Written Testimony of George Delgado, M.D., F.A.A.F.P., in Support of Colorado Abortion Pill Reversal Bill

George Delgado, M.D., F.A.A.F.P.  

On Thursday, February 9, 2017, the Colorado House Health, Insurance and Environment Committee held a hearing regarding House Bill 1086 (HB 1086), the Abortion Pill Reversal Information Act. HB 1086 provides that prior to initiating a chemical abortion, a physician must alert the woman to the fact that it may be possible to reverse the abortion should she change her mind and that information on the possibility of reversal is available in state-prepared materials.

 

George Delgado, M.D., F.A.A.F.P., Medical Director of Abortion Pill Reversal, submitted the following written testimony in support of HB 1086.

 

To view Delgado’s testimony in PDF format, please see “Written Testimony of George Delgado, M.D., F.A.A.F.P., in Support of Colorado Abortion Pill Reversal Bill.”

 

Testimony Before Colorado Legislature

George Delgado, M.D., F.A.A.F.P.

Medical Director,

Abortion Pill Reversal

February 9, 2017

 

Madam Chair Joann Ginal, members of the committee, thank you for the opportunity to present to you today. My name is Dr. George Delgado, the medical director of Abortion Pill Reversal, and I am here to support this bill because women who change their minds after taking mifepristone, also known as Mifiprex, RU 486 and the abortion pill, have the right to know that they can choose to attempt to reverse the medical abortion procedure.

 

Abortion pill reversal (APR) is safe and effective. Our experience, after more than 2,000 calls to the APR hotline, is that women given the opportunity to reverse the effects of mifepristone are very grateful.

 

Additionally, we feel that there is a need for greater awareness of the possibility of reversal. Several women have told our hotline nurses that when they changed their minds and called their respective abortion centers inquiring about reversal, they were erroneously told that there is “no possibility of reversal” or that “your baby is sure to have birth defects.”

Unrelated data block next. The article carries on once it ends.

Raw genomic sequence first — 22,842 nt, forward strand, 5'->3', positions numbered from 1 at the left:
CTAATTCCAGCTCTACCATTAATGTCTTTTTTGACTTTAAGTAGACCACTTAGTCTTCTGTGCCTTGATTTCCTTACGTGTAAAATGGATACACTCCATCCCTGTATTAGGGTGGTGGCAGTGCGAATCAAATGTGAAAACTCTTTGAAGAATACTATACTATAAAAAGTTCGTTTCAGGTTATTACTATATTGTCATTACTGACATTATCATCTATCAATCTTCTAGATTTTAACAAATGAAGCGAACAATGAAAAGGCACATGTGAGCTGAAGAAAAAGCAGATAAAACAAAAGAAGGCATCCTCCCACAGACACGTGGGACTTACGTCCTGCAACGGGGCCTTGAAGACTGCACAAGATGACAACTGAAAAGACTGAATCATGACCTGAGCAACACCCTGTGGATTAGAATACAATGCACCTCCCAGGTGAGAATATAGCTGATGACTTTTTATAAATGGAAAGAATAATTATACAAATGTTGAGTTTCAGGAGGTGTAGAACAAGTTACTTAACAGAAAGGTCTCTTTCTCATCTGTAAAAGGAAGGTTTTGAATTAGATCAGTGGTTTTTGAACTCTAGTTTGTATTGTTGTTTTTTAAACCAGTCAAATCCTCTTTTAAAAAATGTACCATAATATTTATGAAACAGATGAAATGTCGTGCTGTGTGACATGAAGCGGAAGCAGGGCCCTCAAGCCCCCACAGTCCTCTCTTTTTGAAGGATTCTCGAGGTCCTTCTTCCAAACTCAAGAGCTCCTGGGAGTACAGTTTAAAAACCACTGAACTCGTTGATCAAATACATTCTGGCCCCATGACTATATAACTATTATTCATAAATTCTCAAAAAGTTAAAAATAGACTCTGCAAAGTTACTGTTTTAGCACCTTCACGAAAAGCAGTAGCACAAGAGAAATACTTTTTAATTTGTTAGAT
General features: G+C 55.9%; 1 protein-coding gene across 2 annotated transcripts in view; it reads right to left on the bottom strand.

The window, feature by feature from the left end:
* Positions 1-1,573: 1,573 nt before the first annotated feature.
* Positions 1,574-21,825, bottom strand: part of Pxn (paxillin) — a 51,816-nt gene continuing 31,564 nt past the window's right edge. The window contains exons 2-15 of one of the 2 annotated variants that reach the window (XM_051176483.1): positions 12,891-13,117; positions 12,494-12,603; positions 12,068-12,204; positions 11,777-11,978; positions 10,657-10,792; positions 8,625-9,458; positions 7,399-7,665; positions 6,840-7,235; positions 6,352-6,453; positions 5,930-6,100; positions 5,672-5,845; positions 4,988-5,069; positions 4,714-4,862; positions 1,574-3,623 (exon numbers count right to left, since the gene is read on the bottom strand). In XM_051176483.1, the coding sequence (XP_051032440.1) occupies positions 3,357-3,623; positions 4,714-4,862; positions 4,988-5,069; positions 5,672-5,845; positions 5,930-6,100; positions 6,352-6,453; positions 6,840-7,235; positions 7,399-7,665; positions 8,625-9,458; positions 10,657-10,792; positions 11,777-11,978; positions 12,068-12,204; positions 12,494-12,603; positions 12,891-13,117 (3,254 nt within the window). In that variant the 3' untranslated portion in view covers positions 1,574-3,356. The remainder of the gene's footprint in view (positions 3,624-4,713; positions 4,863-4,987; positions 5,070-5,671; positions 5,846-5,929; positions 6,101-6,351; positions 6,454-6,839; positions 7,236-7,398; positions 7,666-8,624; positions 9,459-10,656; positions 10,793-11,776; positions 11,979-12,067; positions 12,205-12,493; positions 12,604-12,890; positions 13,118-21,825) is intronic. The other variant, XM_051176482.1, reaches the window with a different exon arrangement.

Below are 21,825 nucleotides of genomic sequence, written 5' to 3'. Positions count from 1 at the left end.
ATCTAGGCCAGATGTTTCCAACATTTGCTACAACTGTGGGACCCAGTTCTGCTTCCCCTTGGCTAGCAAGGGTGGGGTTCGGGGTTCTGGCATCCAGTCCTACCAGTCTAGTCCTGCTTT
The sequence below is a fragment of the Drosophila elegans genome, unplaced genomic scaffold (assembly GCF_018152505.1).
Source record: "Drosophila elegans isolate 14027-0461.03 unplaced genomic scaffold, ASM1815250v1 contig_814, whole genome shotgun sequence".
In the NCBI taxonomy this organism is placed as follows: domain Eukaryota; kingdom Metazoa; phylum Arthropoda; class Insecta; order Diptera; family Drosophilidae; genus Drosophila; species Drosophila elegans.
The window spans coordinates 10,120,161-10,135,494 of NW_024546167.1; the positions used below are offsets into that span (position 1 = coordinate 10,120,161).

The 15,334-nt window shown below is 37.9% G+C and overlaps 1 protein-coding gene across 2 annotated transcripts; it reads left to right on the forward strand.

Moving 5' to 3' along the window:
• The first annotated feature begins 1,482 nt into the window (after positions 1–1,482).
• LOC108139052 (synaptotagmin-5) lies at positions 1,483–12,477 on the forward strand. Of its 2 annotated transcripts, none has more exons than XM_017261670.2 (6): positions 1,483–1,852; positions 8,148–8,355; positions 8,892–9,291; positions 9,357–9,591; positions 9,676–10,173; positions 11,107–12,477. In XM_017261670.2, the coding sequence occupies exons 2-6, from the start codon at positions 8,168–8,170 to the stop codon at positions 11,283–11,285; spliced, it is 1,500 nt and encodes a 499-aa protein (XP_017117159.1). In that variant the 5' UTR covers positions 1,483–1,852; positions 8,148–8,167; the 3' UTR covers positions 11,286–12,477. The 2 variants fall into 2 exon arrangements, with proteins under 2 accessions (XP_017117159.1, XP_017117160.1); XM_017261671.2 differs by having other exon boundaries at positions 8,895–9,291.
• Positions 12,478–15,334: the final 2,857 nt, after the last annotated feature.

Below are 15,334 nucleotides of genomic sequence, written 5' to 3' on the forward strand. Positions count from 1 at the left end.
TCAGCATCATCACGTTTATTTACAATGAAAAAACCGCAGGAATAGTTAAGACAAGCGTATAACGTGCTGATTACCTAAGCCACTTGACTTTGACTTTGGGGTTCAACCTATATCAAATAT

The abortion pill, mifepristone, is different from the “morning after” pill. The morning after pill is designed to be taken within 72 hours of intercourse (except Ella) to “prevent pregnancy.” Mifepristone is approved for use up to 10 weeks of pregnancy. It is a deliberate attempt to abort a known pregnancy.

 

Mifepristone is a progesterone receptor blocker; it blocks the effects of progesterone which are essential for a healthy pregnancy. By attacking the placenta, mifepristone leads to the death of the unborn child.

 

Mifepristone has been available in the United States since 2000. Currently, 30-45% of abortions are performed with mifepristone (about 300,000-450,000/year). At Planned Parenthood affiliates, about 43% of abortions are accomplished with mifepristone (Reuters study 2015). Mifepristone is followed 24 to 48 hours later by a second drug, misoprostol (Cytotec), to completely empty the uterus. The new FDA label allows use up to 70 days after the last menstrual period (10 weeks of pregnancy).

 

Mifepristone is effective at killing the embryo or fetus. Survival of the embryo or fetus is about 15% if only mifepristone is taken and nothing else is done. Up to 40% of women will not completely empty the uterus when only mifepristone is taken. This is called “incomplete abortion.” Incomplete abortion does not imply survival of the embryo or fetus, it only signifies that some contents still remain in the uterus. Misoprostol (Cytotec) is very effective at causing the uterus to contract and expel any contents. Women seek reversal after taking the mifepristone but before taking the misoprostol.

 

We published the first article in the medical literature describing the reversal of the effects of mifepristone.[1]

 

Since then, about 250 babies have been born after reversal and approximately 100 women are currently pregnant after reversal. Our success rates with our best protocols are 65-70% while our overall success rate is 50-55%. These rates are much better than the 15% survival rate if a mother takes mifepristone and does nothing.

 

The American College of Obstetrician Gynecologists, in its March 2014 Practice Bulletin, stated that mifepristone is not associated with birth defects. Our current study, soon to be published, is the largest series looking at birth defects and has found a birth defect rate about the same as the general population (3%).

 

Progesterone has a long track record of use in pregnancy. The FDA concluded in 1999 that there is no risk of birth defects.

 

Abortion pill reversal is safe and effective. Women who change their minds after taking mifepristone deserve the right to have a second chance at choice. Thank you very much for the opportunity to address you. Please let me know if you have any questions.

 


[1] Delgado, Davenport. The Annals of Pharmacotherapy. Published Online, 27 Nov 2012, theannals.com, doi: 10.1345/aph.1R252.

 

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